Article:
Boris Johnson has proposed banning MPs from acting as paid political consultants or lobbyists, as allegations of Westminster sleaze continue to engulf the Conservative Party.
It came ahead of a vote in the Commons on Wednesday, forced by Labour, on banning MPs from holding some second jobs.
The prime minister is still dealing with the fallout from his failed attempt to block former minister Owen Paterson from being suspended from parliament for breaking lobbying rules.
It led to a series of allegations that many Conservatives were spending too much time on work outside their duties as MPs in order to earn extra money.
Announcing the move on Tuesday afternoon in a letter to Commons Speaker Lindsay Hoyle, Johnson said the code of conduct for MPs needed to “be updated”.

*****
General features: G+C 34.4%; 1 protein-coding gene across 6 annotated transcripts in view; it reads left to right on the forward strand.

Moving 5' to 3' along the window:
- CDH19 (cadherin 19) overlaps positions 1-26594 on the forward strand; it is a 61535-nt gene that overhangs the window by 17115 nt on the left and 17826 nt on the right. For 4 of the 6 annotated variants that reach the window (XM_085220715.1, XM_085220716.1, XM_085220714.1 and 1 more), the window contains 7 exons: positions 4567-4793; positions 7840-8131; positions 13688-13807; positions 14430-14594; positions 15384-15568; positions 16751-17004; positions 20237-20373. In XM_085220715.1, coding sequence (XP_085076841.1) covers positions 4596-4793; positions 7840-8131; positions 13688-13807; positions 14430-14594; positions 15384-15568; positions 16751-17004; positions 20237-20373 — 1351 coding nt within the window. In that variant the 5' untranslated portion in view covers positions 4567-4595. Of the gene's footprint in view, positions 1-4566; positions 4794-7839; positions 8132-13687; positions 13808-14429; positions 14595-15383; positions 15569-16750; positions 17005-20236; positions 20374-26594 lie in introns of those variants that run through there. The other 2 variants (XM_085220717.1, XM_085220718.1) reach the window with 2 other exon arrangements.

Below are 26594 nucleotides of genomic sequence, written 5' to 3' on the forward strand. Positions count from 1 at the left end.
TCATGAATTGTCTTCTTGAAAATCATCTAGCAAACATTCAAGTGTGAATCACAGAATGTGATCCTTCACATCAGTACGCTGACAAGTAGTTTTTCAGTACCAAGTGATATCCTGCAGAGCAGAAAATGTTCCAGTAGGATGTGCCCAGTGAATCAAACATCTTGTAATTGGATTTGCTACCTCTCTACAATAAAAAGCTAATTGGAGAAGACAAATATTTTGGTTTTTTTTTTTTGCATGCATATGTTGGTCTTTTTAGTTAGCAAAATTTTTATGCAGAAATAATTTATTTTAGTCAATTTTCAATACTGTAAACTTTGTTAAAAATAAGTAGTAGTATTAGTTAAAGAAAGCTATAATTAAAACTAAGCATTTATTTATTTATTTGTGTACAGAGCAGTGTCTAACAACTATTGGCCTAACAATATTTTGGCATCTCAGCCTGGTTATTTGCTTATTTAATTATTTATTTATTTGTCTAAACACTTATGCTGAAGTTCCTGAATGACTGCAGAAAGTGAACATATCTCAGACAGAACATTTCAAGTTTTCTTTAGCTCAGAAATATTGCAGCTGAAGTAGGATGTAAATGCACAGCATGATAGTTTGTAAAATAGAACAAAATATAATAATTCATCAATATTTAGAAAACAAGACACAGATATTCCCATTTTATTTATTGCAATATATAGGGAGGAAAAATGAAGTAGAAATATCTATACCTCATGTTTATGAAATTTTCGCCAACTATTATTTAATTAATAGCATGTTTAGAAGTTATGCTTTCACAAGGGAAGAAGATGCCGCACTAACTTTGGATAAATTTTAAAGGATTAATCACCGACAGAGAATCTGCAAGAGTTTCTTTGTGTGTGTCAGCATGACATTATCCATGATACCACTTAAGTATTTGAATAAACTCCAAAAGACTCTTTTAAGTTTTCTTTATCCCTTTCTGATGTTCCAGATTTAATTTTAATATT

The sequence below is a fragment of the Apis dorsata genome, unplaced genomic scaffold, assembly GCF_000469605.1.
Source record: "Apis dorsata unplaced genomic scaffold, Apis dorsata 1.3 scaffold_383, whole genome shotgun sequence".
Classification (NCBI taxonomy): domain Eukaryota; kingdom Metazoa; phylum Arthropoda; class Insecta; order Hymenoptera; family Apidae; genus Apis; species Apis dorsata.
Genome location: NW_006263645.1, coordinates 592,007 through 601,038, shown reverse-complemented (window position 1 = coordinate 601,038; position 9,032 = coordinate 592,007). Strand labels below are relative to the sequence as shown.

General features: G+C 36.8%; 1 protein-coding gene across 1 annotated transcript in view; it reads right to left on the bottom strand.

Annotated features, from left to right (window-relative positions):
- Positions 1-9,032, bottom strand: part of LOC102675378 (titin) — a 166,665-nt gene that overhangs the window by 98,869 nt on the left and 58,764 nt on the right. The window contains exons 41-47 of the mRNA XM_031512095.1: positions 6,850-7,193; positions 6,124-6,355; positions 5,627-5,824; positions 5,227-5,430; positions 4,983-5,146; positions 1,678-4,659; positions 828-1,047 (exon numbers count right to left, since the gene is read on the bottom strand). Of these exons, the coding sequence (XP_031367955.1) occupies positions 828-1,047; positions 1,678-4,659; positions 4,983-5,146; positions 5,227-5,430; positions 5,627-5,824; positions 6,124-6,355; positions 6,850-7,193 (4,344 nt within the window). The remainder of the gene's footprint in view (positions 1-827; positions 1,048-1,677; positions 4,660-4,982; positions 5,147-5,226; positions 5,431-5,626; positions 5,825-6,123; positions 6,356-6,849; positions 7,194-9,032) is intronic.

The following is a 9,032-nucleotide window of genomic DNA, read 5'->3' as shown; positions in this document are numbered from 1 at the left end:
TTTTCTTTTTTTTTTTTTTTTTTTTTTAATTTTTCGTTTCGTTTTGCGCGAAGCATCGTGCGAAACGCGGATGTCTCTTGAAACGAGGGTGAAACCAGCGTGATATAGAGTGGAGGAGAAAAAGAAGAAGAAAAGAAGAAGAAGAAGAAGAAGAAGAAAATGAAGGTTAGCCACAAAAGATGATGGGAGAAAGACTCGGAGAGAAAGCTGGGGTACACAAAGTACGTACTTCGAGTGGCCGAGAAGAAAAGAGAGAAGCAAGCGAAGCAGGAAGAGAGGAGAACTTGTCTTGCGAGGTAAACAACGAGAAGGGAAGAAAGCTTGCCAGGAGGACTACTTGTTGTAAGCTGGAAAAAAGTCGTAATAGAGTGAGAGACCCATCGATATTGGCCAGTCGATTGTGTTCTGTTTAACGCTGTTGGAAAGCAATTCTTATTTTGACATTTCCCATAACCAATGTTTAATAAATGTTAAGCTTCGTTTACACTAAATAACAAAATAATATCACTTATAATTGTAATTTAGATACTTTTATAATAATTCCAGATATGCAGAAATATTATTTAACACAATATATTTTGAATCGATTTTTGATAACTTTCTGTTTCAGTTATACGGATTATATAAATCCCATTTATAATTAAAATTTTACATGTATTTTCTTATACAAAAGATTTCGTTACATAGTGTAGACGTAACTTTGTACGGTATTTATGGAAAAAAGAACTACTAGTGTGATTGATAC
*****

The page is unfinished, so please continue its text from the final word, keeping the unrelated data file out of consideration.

The prime minister said MPs who were prioritising outside interests over their constituents should be “investigated and appropriately punished”.
And he said the rules should be changed to ban sitting MPs from being paid political consultants or lobbyists.
“The vast majority of MP’s of all parties work tirelessly for their constituents,” he said.
“That is why it is imperative that we put beyond doubt the reputation of the House of Commons by ensuring the rules which apply to MPs are up to date, effective and appropriately rigorous.”
The government had previously defended the right of MPs to hold some second jobs.
Johnson’s suggestion came moments before Keir Starmer began a press conference in which he set out his own plan to crack down on Westminster sleaze.